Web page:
Jail for company director who evaded S$172,000 in taxes, spent ill-gotten gains on new condo and car
SINGAPORE — Over six years, the director of a silk printing company avoided paying about S$172,000 in income tax as well as Goods and Services Tax (GST) by hiding cash sales from the firm’s accountant.
Loh Chia Wei then used the money for a downpayment on a condominium apartment in Upper Serangoon and a Toyota Harrier vehicle, among other purposes.
On Monday (June 20), Loh, 48, was jailed for nine months and has to pay a penalty of about S$253,000.
He has to serve another 16 weeks behind bars should he be unable to pay the penalty.
His company, Print Orient, was fined S$20,000 and ordered to pay a penalty of about S$174,000 to the Inland Revenue Authority of Singapore. Loh was in charge of running the firm since he joined in 2007.
He pleaded guilty to:
- Ten charges under the Income Tax Act and GST Act in relation to evading about S$77,000 in taxes
- One count of money laundering under the Corruption, Drug Trafficking and Other Serious Crimes (Confiscation of Benefits) Act
- One attempted cheating charge
Another 22 similar charges were taken into consideration for sentencing.
The court heard that from 2011 to 2016, Loh conducted cash sales on behalf of the company and did not account for them in its income tax and GST returns.
He recorded the cash sales in a separate folder in its accounting software and deliberately did not allow the firm’s accountant to access it.
In total, Loh under-declared income amounting to about S$866,000. Of this, S$715,000 was deposited into his OCBC bank account, with S$101,830 constituting the benefits of his criminal conduct because it should have been paid as taxes.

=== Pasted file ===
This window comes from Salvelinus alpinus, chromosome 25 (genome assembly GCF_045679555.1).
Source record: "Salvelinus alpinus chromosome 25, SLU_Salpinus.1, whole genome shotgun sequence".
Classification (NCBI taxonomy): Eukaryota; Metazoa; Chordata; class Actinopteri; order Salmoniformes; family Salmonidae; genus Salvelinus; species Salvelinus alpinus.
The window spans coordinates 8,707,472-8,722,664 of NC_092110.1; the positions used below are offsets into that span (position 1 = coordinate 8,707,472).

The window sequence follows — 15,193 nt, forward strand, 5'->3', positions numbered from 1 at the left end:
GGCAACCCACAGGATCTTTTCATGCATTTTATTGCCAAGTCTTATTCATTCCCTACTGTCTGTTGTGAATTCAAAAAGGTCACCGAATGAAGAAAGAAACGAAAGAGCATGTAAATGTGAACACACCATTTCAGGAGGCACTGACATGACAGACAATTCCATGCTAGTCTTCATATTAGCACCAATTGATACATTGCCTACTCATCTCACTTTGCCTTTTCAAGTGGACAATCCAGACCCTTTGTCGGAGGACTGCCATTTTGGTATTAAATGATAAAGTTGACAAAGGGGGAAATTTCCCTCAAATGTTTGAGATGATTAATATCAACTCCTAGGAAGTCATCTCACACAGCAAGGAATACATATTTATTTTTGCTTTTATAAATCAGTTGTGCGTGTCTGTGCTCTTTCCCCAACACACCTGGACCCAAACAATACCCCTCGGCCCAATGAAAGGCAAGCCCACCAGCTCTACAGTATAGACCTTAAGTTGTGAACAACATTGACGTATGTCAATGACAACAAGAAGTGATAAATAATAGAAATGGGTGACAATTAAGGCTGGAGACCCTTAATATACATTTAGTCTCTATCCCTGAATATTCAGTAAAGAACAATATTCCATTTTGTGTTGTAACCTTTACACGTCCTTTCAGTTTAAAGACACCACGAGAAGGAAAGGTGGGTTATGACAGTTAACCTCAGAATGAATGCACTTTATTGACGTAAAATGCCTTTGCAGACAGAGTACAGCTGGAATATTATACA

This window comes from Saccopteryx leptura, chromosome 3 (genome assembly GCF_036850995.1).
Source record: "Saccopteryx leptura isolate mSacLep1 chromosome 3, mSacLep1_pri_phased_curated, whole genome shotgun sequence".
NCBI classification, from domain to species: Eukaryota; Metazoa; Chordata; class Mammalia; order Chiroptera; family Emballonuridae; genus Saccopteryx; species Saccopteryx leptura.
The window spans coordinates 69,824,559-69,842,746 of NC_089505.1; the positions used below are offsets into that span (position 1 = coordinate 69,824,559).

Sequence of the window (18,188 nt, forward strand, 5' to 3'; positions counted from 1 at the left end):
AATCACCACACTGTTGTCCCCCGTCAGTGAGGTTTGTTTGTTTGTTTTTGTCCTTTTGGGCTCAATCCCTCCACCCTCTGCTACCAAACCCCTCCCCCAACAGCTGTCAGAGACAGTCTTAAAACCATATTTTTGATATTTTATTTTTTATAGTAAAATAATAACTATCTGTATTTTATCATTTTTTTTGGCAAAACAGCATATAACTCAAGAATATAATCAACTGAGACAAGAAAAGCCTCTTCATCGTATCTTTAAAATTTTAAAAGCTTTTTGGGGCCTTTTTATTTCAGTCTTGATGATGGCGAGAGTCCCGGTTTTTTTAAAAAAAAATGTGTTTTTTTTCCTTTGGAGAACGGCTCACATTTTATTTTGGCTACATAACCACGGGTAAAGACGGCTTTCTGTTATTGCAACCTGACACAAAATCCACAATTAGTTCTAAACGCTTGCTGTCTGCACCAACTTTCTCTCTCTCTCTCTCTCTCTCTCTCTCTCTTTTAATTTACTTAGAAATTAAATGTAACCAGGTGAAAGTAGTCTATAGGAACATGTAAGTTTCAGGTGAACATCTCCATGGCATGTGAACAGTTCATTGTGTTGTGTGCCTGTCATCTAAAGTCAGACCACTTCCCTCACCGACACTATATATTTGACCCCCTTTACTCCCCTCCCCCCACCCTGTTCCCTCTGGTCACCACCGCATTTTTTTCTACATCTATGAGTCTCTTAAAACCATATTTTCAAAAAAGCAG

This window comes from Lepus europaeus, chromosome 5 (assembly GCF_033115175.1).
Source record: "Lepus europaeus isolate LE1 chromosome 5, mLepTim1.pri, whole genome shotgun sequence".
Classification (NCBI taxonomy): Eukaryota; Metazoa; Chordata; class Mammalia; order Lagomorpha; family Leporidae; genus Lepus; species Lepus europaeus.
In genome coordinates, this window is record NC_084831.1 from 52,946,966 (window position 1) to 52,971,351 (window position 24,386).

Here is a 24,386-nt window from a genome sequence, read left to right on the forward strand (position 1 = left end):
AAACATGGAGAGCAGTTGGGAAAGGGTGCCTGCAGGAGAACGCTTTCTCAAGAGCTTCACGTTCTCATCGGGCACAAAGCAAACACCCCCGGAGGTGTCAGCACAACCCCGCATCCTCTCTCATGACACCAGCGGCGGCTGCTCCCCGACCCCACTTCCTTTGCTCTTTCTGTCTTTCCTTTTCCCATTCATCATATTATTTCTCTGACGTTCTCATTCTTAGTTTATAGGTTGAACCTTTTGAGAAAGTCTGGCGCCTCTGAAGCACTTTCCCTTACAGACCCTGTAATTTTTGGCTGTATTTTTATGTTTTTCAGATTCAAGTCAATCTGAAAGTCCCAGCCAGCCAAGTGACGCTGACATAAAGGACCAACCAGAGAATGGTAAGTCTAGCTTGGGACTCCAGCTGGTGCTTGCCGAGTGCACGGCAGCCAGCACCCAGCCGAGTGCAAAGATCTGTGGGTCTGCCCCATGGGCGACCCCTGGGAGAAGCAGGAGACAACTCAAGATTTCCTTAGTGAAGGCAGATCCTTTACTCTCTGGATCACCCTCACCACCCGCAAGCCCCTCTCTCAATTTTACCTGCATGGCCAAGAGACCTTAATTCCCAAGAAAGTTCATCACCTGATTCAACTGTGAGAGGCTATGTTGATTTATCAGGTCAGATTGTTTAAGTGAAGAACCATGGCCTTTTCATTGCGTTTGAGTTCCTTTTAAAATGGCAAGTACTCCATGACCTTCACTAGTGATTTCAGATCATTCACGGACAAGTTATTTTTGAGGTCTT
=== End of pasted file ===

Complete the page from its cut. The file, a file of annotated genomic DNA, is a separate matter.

From July to December 2017, Loh made repayments for his Housing and Development Board flat along Joo Seng Road, a downpayment of S$54,000 for an apartment at Kingsford Waterbay condominium, and a downpayment of S$78,000 for the Toyota Harrier.
Separately, in May 2013, he wanted to refinance one of the company’s existing loans because the firm was in some financial trouble.
Loh consulted accountant Yong Mee Kiang, who suggested that adjustments be made to the firm’s stock inventories to “make the profits look nicer” before applying for the refinancing.
Loh agreed and told the accountant to adjust the firm’s profits figures in its management accounts for the financial year that ended in October 2012.
Mr Yong then amended the management report to reflect a total profit of S$80,054 instead of $10,521.
Loh forwarded the altered profit figures to Maybank along with a term loan application form in August 2013 seeking two loans amounting to S$735,000 in total.
Maybank ultimately did not rely on this in approving the loan application.
Court documents did not state how his various offences came to light.
Those convicted of tax evasion under the GST Act can be jailed for up to seven years or fined up to S$10,000, or punished with both.
Under the Income Tax Act, offenders can be jailed for up to three years or fined up to S$10,000, or both, for each offence.
Tax evaders also have to pay a penalty of three times the amount of tax they admit to undercharging.